Does Peanut Butter Contain Lactose?

If you're living with lactose intolerance, it's wise to check food labels often to avoid uncomfortable and embarrassing symptoms. While peanut butter is often a safe choice, some versions may contain lactose, triggering digestive woes. Depending on your sensitivity level, your reaction to these nutty spreads may range from mild to severe; however, choosing the right products can help spare you any lactose-related discomfort.

A knife scoops peanut butter out of a jar. (Image: Yury_N/iStock/Getty Images)

A Lesson in Lactose

Lactose is a type of sugar found in dairy products such as milk, cream or cheese. If you can't tolerate this sugar, it's because you lack the enzyme lactase, which is needed to break down lactose. Lactose intolerance is a digestive issue that's unrelated to allergies -- and may cause symptoms such as gas, bloating, abdominal pain and nausea. Only a medical professional can determine if you are lactose-intolerant or suffer from an unrelated condition.

A Lactose-Free Food

Despite the name, peanut butter does not contain any dairy butter. Also, peanuts, being nondairy products, don't contain any lactose themselves. Most natural peanut butter is safe to eat if you're lactose-intolerant. To avoid any potential digestive problems, spread your peanut butter onto French bread or bagels, which are less likely to contain lactose than other commercial breads and crackers, notes the Sutter Health website. Natural peanut butter on celery sticks is another healthy, lactose-free option.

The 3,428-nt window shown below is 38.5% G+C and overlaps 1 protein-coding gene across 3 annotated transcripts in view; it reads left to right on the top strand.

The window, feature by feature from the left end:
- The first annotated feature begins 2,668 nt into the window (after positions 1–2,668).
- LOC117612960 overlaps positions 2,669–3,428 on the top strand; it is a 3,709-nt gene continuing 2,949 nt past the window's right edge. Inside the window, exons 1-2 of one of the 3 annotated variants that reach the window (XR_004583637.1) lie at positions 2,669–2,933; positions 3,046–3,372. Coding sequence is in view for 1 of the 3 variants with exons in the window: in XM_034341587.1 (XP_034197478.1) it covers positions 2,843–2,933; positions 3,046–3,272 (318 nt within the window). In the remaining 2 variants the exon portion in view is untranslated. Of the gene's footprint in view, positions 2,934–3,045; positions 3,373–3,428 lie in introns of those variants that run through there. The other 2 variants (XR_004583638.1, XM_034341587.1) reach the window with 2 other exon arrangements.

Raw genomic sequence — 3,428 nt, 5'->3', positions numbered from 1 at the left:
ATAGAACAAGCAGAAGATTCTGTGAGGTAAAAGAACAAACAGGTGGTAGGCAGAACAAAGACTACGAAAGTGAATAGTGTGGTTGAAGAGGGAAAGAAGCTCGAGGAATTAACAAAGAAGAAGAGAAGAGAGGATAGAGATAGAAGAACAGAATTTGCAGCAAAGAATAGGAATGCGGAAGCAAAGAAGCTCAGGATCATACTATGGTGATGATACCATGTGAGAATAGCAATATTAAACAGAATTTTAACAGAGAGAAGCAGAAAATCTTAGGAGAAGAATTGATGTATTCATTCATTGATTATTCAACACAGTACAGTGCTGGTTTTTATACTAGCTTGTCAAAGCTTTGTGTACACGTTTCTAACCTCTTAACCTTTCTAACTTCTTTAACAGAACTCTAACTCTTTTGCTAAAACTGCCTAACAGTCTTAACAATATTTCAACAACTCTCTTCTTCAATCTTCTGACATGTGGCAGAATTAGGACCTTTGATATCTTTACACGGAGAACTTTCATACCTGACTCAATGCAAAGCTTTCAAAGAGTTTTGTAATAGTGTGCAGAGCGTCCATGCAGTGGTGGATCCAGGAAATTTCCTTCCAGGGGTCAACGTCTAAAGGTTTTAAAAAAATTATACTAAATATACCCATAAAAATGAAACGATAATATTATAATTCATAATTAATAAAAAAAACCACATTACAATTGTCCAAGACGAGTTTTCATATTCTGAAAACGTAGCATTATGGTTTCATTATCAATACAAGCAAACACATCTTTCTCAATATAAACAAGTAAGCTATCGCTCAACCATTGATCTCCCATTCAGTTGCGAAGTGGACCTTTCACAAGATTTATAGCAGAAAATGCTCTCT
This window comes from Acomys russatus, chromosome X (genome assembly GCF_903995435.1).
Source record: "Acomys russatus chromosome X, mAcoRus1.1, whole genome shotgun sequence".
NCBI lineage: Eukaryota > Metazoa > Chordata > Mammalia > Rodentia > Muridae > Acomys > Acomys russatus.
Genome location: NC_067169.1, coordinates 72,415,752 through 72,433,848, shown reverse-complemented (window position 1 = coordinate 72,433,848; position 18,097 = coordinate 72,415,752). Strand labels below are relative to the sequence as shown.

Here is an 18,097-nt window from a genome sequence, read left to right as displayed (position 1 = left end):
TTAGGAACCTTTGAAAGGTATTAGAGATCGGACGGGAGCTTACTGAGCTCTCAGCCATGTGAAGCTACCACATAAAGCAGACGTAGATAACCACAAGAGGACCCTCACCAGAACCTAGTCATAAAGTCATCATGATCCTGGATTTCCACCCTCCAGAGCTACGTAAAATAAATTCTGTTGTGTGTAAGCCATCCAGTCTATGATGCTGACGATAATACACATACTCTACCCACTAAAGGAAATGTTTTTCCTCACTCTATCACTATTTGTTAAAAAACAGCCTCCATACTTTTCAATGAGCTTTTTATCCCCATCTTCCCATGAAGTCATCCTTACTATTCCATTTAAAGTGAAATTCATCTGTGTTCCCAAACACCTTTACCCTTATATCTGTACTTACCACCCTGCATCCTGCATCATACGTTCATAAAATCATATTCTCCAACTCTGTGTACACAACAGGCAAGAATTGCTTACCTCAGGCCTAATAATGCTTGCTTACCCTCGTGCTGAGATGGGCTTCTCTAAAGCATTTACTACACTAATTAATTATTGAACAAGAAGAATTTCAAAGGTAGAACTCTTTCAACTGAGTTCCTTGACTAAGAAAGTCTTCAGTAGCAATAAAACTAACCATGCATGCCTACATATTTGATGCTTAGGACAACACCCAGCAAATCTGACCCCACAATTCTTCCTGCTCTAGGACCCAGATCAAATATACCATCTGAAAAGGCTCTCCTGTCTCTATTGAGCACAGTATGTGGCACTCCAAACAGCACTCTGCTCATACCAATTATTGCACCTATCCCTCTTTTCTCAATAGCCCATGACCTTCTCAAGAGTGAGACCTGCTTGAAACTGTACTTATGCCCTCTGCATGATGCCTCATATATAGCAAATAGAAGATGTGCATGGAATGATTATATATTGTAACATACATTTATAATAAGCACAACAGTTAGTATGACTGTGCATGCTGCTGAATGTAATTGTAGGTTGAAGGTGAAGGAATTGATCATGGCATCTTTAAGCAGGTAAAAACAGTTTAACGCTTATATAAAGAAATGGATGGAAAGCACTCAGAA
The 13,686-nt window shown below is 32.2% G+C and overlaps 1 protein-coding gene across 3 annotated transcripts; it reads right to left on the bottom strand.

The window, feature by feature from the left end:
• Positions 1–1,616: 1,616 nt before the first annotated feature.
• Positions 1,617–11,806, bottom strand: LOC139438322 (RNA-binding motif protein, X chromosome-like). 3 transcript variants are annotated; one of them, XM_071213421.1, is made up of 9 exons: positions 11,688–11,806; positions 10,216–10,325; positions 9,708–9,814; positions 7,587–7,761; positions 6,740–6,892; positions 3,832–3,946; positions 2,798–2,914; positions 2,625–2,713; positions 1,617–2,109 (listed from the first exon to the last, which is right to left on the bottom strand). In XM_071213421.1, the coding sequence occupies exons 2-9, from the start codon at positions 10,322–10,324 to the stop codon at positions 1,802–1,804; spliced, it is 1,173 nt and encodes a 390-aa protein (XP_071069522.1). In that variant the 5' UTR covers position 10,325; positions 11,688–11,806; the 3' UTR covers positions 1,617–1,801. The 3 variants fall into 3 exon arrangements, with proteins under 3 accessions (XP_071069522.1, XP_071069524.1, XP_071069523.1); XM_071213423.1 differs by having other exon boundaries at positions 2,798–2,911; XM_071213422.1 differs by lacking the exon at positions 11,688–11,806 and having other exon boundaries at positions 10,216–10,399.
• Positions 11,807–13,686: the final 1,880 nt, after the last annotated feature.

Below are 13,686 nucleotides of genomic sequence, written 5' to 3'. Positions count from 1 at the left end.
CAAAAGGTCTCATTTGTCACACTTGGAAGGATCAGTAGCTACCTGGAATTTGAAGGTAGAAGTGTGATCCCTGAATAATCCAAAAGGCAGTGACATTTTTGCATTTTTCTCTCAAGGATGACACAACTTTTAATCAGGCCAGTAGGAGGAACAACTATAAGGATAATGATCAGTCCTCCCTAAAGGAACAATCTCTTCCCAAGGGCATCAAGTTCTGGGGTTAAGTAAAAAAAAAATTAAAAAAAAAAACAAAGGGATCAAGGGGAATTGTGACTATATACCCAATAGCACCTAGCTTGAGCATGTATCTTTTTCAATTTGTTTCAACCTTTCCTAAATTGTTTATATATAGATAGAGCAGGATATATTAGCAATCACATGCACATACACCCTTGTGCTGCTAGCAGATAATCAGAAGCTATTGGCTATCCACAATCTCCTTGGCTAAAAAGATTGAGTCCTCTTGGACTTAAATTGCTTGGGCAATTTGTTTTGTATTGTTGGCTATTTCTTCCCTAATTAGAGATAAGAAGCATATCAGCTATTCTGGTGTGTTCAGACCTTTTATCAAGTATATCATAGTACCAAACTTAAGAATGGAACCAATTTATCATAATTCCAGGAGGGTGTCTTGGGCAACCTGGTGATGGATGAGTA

Problematic Peanut Butters

Not all peanut butters are created equal; some may contain dairy products, providing some lactose. Read ingredient labels. If you see that the peanut butter contains whey, milk solids or milk powder, you know to steer clear. Peanut butter candies, such as chocolate peanut butter cups, are also likely to contain milk -- or even pure lactose -- so you may need to avoid these as well.

Got Allergies?

If you experience a reaction after eating peanut butter, it's possible that allergies, not lactose, are to blame. Along with seafood and tree nuts, peanuts are among the most common allergy culprits among both adults and children, according to MedlinePlus. An allergy occurs when your immune system reacts abnormally to a substance, releasing histamines and other chemicals into your bloodstream. Allergy symptoms may include hives, oral swelling or itching, diarrhea, upset stomach and trouble breathing. Allergies can be life-threatening in severe cases, requiring prompt medical intervention.

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